I’ve always wanted to make a difference to this world. I also have a substantial ego that makes me think I can do something as significant as change China’s culture. Hence my campaign in China over a number of years to get the Chinese to wear bicycle helmets. Overall, I guess this is just another of my failures, though I can say that by the time we left China after nine years of teaching there, I was starting to see helmets on bicycle riders. Whether I had anything to do with that cultural shift is debatable.
Brain injuries in China are an invisible plague. A young person doing well in school, on the university track, doted on by their parents, slams their head into the pavement and ends up one of those shabby pathetic creatures sweeping up the litter every night after the market closes. Forgotten. Ignored.
For university students, bike helmets are just uncool. They are trying to fit in, and terrified of being ridiculed by other students. So it was an uphill battle. I bought a hundred or so helmets and gave lectures about the results of brain damage, then offered to give a helmet to any student who would sign a pledge to wear it. I don’t think many students took that pledge seriously. But they did love to get free stuff.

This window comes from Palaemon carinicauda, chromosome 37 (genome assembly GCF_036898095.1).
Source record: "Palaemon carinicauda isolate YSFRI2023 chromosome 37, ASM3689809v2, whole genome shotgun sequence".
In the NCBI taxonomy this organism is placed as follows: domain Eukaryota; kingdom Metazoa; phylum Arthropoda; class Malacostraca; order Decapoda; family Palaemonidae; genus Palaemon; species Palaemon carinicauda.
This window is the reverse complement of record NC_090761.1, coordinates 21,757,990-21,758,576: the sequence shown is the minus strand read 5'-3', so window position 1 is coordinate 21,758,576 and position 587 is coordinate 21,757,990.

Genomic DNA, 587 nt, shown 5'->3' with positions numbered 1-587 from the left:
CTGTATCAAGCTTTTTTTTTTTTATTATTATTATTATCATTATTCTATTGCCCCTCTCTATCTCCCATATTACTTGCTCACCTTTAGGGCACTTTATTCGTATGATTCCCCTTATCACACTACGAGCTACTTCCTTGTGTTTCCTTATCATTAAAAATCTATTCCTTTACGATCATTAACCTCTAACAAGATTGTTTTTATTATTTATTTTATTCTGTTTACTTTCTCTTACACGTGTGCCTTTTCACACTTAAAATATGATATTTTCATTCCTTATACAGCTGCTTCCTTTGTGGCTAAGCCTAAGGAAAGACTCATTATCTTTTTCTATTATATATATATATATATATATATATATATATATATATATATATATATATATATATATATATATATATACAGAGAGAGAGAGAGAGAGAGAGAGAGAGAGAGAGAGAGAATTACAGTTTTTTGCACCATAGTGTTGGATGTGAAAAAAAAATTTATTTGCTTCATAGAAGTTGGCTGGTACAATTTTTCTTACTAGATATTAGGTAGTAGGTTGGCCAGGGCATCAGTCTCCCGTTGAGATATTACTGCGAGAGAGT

We had fun making a public service promo. I think we might even have managed to get it played on a local station.
I also talked to stony faced Chinese executives, presented my power point pitch, and even took a train to Guangzhou to meet the owner of a helmet manufacturing firm. All I got from that trip was two high end helmets, one for me and one for Ruth, which I had to pay for.
The big plan was to convince a helmet company to donate helmets to all the students, provided the university would make a rule that helmets must be worn on campus. If I’d managed to sell that idea to either side of the equation maybe it would have worked. I would have generated huge international attention for my university, Jiangnan Da Xue, already one of the top universities in China. But I couldn’t sell peanuts to monkeys (no racist metaphor intended, I love the Chinese people) so we left China without a major, culture shaking, achievement. I sure gave it a good try though.
Please obey that impulse to leave a comment. I live for your comments, and shouting into the void is unmotivating. Thanks a ton.
Loved the video promoting the wearing of helmets
Thanks, Gloria. We had a lot of fun making it. We had a whole campaign in the planning stage based on the tagline: Now we know who has the brains.
Ruth wanted to have the final production feature two zombies trying to decide which student to chase until one of them puts on a bike helmet. Woulda been a great joke.